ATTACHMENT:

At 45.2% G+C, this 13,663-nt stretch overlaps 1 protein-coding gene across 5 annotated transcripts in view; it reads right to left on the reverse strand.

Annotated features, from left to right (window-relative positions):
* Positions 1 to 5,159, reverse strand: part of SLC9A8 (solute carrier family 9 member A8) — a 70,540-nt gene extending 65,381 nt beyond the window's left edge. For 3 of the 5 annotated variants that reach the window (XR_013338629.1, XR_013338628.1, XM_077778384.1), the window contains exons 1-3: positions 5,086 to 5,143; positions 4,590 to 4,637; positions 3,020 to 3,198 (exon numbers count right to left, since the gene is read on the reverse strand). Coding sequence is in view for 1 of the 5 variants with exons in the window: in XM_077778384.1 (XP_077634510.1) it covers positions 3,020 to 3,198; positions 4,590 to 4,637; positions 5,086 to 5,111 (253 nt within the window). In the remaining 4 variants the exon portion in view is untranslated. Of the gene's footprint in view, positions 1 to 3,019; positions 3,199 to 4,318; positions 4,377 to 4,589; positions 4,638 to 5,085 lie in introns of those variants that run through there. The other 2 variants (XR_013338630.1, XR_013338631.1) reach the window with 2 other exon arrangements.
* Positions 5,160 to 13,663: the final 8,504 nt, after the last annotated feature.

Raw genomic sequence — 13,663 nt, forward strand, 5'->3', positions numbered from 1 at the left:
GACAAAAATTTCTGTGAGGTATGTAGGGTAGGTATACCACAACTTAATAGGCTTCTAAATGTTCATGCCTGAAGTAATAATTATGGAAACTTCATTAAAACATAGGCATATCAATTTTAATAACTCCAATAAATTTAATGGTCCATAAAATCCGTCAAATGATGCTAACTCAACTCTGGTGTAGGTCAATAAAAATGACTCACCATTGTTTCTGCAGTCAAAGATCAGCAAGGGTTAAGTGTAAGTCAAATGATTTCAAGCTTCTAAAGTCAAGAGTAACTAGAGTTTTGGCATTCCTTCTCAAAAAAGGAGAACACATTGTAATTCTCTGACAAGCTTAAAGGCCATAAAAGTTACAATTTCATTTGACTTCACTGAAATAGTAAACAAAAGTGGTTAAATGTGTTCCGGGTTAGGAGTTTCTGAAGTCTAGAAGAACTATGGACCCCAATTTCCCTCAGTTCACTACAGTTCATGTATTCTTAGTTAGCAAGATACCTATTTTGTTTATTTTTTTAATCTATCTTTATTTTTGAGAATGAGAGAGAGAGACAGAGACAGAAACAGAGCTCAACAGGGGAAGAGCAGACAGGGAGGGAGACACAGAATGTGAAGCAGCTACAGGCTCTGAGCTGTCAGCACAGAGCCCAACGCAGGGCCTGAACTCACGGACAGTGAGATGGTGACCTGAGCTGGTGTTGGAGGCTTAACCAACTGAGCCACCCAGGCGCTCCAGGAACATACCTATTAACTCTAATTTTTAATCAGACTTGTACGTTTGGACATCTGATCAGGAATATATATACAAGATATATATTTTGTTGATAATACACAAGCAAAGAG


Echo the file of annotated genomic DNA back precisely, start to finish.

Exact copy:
At 45.2% G+C, this 13,663-nt stretch overlaps 1 protein-coding gene across 5 annotated transcripts in view; it reads right to left on the reverse strand.

Annotated features, from left to right (window-relative positions):
* Positions 1 to 5,159, reverse strand: part of SLC9A8 (solute carrier family 9 member A8) — a 70,540-nt gene extending 65,381 nt beyond the window's left edge. For 3 of the 5 annotated variants that reach the window (XR_013338629.1, XR_013338628.1, XM_077778384.1), the window contains exons 1-3: positions 5,086 to 5,143; positions 4,590 to 4,637; positions 3,020 to 3,198 (exon numbers count right to left, since the gene is read on the reverse strand). Coding sequence is in view for 1 of the 5 variants with exons in the window: in XM_077778384.1 (XP_077634510.1) it covers positions 3,020 to 3,198; positions 4,590 to 4,637; positions 5,086 to 5,111 (253 nt within the window). In the remaining 4 variants the exon portion in view is untranslated. Of the gene's footprint in view, positions 1 to 3,019; positions 3,199 to 4,318; positions 4,377 to 4,589; positions 4,638 to 5,085 lie in introns of those variants that run through there. The other 2 variants (XR_013338630.1, XR_013338631.1) reach the window with 2 other exon arrangements.
* Positions 5,160 to 13,663: the final 8,504 nt, after the last annotated feature.

Raw genomic sequence — 13,663 nt, forward strand, 5'->3', positions numbered from 1 at the left:
GACAAAAATTTCTGTGAGGTATGTAGGGTAGGTATACCACAACTTAATAGGCTTCTAAATGTTCATGCCTGAAGTAATAATTATGGAAACTTCATTAAAACATAGGCATATCAATTTTAATAACTCCAATAAATTTAATGGTCCATAAAATCCGTCAAATGATGCTAACTCAACTCTGGTGTAGGTCAATAAAAATGACTCACCATTGTTTCTGCAGTCAAAGATCAGCAAGGGTTAAGTGTAAGTCAAATGATTTCAAGCTTCTAAAGTCAAGAGTAACTAGAGTTTTGGCATTCCTTCTCAAAAAAGGAGAACACATTGTAATTCTCTGACAAGCTTAAAGGCCATAAAAGTTACAATTTCATTTGACTTCACTGAAATAGTAAACAAAAGTGGTTAAATGTGTTCCGGGTTAGGAGTTTCTGAAGTCTAGAAGAACTATGGACCCCAATTTCCCTCAGTTCACTACAGTTCATGTATTCTTAGTTAGCAAGATACCTATTTTGTTTATTTTTTTAATCTATCTTTATTTTTGAGAATGAGAGAGAGAGACAGAGACAGAAACAGAGCTCAACAGGGGAAGAGCAGACAGGGAGGGAGACACAGAATGTGAAGCAGCTACAGGCTCTGAGCTGTCAGCACAGAGCCCAACGCAGGGCCTGAACTCACGGACAGTGAGATGGTGACCTGAGCTGGTGTTGGAGGCTTAACCAACTGAGCCACCCAGGCGCTCCAGGAACATACCTATTAACTCTAATTTTTAATCAGACTTGTACGTTTGGACATCTGATCAGGAATATATATACAAGATATATATTTTGTTGATAATACACAAGCAAAGAG